NASA spacecraft Juno has collected new data on its mission to Jupiter revealing some of the swirling inner mysteries of the giant gas-planet.
The surface of Jupiter, the fifth planet from the sun and the largest in the solar system, consists of alternating bright and dark bands of gas and winds flowing in opposite directions at massive speed.
Previously there have been extensive studies of the helium-and-hydrogen planet's surface, but now gravity measurements collected by Juno indicate that this turbulent outer layer extends to a depth of 1,900 miles (3,000 kilometers).
"Galileo viewed the stripes on Jupiter more than 400 years ago," Yohai Kaspi, Juno co-investigator from the Weizmann Institute of Science, Rehovot, Israel, and lead author of a Nature paper on Jupiter's deep weather layer, was quoted as saying on NASA's website.
"Until now, we only had a superficial understanding of them and have been able to relate these stripes to cloud features along Jupiter's jets. Now, following the Juno gravity measurements, we know how deep the jets extend and what their structure is beneath the visible clouds," said Kaspi, who likened the advancement to going from a "2-D picture to a 3-D version in high definition."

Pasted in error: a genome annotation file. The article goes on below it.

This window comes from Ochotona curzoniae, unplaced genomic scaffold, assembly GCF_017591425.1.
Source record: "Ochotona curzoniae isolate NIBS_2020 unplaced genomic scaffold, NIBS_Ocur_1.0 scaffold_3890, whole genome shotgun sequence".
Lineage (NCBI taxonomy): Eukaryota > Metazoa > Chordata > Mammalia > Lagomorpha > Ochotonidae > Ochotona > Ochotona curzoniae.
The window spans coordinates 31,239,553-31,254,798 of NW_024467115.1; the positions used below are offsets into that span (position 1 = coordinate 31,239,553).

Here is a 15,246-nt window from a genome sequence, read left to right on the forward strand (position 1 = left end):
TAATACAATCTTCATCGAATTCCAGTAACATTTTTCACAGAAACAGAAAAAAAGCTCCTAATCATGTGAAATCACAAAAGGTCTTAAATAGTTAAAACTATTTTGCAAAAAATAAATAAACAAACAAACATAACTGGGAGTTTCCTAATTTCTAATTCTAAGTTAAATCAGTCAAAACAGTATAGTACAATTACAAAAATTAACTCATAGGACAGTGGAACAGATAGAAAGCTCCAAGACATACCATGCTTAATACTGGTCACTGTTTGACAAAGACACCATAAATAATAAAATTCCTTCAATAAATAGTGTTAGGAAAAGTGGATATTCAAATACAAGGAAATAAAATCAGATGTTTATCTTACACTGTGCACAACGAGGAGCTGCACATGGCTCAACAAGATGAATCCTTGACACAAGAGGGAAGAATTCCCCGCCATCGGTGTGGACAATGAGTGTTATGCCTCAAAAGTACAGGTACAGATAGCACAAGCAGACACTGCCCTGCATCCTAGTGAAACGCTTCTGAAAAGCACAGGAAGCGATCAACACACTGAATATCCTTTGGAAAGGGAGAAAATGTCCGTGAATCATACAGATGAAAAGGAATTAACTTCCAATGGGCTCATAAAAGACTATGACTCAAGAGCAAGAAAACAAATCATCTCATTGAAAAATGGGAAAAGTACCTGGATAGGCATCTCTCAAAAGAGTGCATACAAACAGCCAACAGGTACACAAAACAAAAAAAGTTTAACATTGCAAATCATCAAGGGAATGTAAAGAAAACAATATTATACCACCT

The planet's origins
Scientists hope the ongoing mission's findings, which have been published in four papers in Nature, will improve understanding of Jupiter's interior structure, core mass and, eventually, its origin.
Among the mission's discoveries is that massive cyclones that surround Jupiter's north and south poles are enduring atmospheric features and unlike anything else encountered in the solar system, the NASA report said.
"Juno's measurement of Jupiter's gravity field indicates a north-south asymmetry, similar to the asymmetry observed in its zones and belts," said Luciano Iess, Juno co-investigator from Sapienza University of Rome, and lead author on a Nature paper on Jupiter's gravity field.
"On a gas planet, such an asymmetry can only come from flows deep within the planet; and on Jupiter, the visible eastward and westward jet streams are likewise asymmetric north and south.
"The deeper the jets, the more mass they contain, leading to a stronger signal expressed in the gravity field. Thus, the magnitude of the asymmetry in gravity determines how deep the jet streams extend."
The mission also found that the planet's interior rotates as a solid body, despite its fluid nature.
"This is really an amazing result, and future measurements by Juno will help us understand how the transition works between the weather layer and the rigid body below," said Tristan Guillot, a Juno co-investigator from the Université Côte d'Azur, Nice, France, and lead author of the paper on Jupiter's deep interior.
"Juno's discovery has implications for other worlds in our solar system and beyond."